Advertisement
The Body: The Complete HIV/AIDS Resource
Follow Us Follow Us on Facebook Follow Us on Twitter Download Our App
Professionals >> Visit The Body PROThe Body en Espanol
  
  • Email Email
  • Printable Single-Page Print-Friendly
  • Glossary Glossary

National News

AIDS Cases Growing Among Black Arkansans

May 27, 2003

A note from TheBody.com: Since this article was written, the HIV pandemic has changed, as has our understanding of HIV/AIDS and its treatment. As a result, parts of this article may be outdated. Please keep this in mind, and be sure to visit other parts of our site for more recent information!

New AIDS cases among blacks in Arkansas increased nearly 60 percent between 2000 and 2002, while the number of new cases among whites dropped about 27 percent. In 2000, 82 new cases of AIDS were reported among black Arkansans. Last year, that number increased to 131, according to the Arkansas Department of Health. At the same time, the number of white Arkansans diagnosed with AIDS dropped from 116 to 85.

Officials say the rising infection rate in the black community is an information problem. Blacks who thought HIV was a gay, white, male issue are showing up in hospitals with AIDS. "As much education and information that's been out, it still hasn't hit us in the face yet," said Malik Blackmon, state coordinator for the newly created Minority AIDS Initiative.

The problem is not unique to Arkansas. Nationally, half of reported HIV cases in 2001 involved blacks, according to CDC. The state Health Department does not list HIV/AIDS cases with each county's racial breakdown, but Crittenden and Pulaski counties, which have large black populations, had the highest rates of new HIV cases. Through federal funding, the Minority AIDS Initiative has targeted central and eastern Arkansas for prevention education and HIV testing.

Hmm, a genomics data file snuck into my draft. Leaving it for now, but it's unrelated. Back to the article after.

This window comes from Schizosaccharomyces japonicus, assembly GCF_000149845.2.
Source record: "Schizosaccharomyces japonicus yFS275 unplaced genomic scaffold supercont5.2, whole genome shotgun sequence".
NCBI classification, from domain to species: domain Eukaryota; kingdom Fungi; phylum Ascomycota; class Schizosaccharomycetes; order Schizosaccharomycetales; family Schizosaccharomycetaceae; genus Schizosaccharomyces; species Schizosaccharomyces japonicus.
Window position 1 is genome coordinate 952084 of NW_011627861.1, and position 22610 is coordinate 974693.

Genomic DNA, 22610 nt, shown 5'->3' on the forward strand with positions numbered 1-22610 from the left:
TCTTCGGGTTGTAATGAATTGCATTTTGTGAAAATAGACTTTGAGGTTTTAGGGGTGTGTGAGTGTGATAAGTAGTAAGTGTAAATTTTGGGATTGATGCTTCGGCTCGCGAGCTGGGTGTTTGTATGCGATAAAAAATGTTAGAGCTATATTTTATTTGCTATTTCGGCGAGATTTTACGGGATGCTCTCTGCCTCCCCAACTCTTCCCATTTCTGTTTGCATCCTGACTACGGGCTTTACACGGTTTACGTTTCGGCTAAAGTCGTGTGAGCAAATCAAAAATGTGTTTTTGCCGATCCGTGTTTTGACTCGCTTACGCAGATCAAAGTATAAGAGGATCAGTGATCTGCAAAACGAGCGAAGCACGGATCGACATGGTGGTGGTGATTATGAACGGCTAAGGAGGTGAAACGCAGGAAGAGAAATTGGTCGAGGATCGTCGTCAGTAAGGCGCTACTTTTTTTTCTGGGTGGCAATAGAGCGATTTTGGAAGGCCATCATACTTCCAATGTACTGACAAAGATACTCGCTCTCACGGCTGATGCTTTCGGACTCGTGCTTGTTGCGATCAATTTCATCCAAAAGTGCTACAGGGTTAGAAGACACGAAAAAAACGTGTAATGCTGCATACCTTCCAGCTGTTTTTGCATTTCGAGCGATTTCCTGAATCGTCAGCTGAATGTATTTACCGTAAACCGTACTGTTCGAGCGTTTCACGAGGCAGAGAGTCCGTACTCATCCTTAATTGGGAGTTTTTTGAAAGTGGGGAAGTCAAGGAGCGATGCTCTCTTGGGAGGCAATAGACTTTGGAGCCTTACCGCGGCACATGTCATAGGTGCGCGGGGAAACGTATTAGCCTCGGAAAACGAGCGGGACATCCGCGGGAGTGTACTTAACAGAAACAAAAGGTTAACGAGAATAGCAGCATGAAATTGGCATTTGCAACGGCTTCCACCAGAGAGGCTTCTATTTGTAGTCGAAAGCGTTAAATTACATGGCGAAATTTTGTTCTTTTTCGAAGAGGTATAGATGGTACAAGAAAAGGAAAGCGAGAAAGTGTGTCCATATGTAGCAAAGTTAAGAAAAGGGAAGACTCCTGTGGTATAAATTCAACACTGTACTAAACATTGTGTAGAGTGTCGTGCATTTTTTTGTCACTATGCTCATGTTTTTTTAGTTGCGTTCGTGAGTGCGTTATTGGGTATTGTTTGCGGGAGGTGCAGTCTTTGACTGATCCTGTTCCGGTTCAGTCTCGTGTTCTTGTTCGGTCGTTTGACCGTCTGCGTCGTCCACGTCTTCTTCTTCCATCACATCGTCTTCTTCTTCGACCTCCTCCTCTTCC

Stigma and denial are not the only reasons HIV/AIDS rates have jumped in the black community. With nearly one in four blacks living in poverty, according to CDC, black people do not have as much access to health care.

Advertisement
Churches need to start helping in the effort to inform the black community about AIDS, said Elvin Jackson, pastor of the mostly black Scope Christian Fellowship Church in Little Rock. "Everybody assumes that somebody is handling this AIDS problem," he said. "It's down in the white community, and then the black community is still assuming that somebody's handling it. And we're going to wake up and realize that unless we handle it, it won't be handled."

Back to other CDC news for May 27, 2003

Previous Updates

Adapted from:
Associated Press
05.26.03

A note from TheBody.com: Since this article was written, the HIV pandemic has changed, as has our understanding of HIV/AIDS and its treatment. As a result, parts of this article may be outdated. Please keep this in mind, and be sure to visit other parts of our site for more recent information!



  
  • Email Email
  • Printable Single-Page Print-Friendly
  • Glossary Glossary

This article was provided by CDC National Prevention Information Network. It is a part of the publication CDC HIV/Hepatitis/STD/TB Prevention News Update.
 
See Also
TheBody.com's HIV/AIDS Resource Center for African Americans
HIV and Me: An African American's Guide to Living With HIV
More HIV Statistics on the African-American Community

Tools
 

Advertisement